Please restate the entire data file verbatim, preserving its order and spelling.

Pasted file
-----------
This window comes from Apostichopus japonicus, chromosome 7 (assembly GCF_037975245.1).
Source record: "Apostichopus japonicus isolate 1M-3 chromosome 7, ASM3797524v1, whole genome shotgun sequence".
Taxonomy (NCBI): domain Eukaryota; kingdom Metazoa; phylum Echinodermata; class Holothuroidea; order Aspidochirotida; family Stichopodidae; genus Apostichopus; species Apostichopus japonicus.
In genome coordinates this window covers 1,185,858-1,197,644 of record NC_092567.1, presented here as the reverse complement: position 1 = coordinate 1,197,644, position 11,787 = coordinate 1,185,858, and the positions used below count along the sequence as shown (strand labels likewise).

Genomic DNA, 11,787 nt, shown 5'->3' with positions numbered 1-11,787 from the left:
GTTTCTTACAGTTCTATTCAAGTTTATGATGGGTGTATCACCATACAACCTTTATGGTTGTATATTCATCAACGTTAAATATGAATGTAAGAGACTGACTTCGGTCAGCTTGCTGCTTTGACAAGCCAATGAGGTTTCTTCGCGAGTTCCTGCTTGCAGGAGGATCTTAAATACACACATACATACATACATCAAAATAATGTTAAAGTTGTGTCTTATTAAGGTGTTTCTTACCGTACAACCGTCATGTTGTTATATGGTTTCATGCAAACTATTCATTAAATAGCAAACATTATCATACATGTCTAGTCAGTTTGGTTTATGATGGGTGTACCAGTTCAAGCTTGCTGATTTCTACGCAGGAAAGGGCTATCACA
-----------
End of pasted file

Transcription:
This window comes from Apostichopus japonicus, chromosome 7 (assembly GCF_037975245.1).
Source record: "Apostichopus japonicus isolate 1M-3 chromosome 7, ASM3797524v1, whole genome shotgun sequence".
Taxonomy (NCBI): domain Eukaryota; kingdom Metazoa; phylum Echinodermata; class Holothuroidea; order Aspidochirotida; family Stichopodidae; genus Apostichopus; species Apostichopus japonicus.
In genome coordinates this window covers 1,185,858-1,197,644 of record NC_092567.1, presented here as the reverse complement: position 1 = coordinate 1,197,644, position 11,787 = coordinate 1,185,858, and the positions used below count along the sequence as shown (strand labels likewise).

Genomic DNA, 11,787 nt, shown 5'->3' with positions numbered 1-11,787 from the left:
GTTTCTTACAGTTCTATTCAAGTTTATGATGGGTGTATCACCATACAACCTTTATGGTTGTATATTCATCAACGTTAAATATGAATGTAAGAGACTGACTTCGGTCAGCTTGCTGCTTTGACAAGCCAATGAGGTTTCTTCGCGAGTTCCTGCTTGCAGGAGGATCTTAAATACACACATACATACATACATCAAAATAATGTTAAAGTTGTGTCTTATTAAGGTGTTTCTTACCGTACAACCGTCATGTTGTTATATGGTTTCATGCAAACTATTCATTAAATAGCAAACATTATCATACATGTCTAGTCAGTTTGGTTTATGATGGGTGTACCAGTTCAAGCTTGCTGATTTCTACGCAGGAAAGGGCTATCACA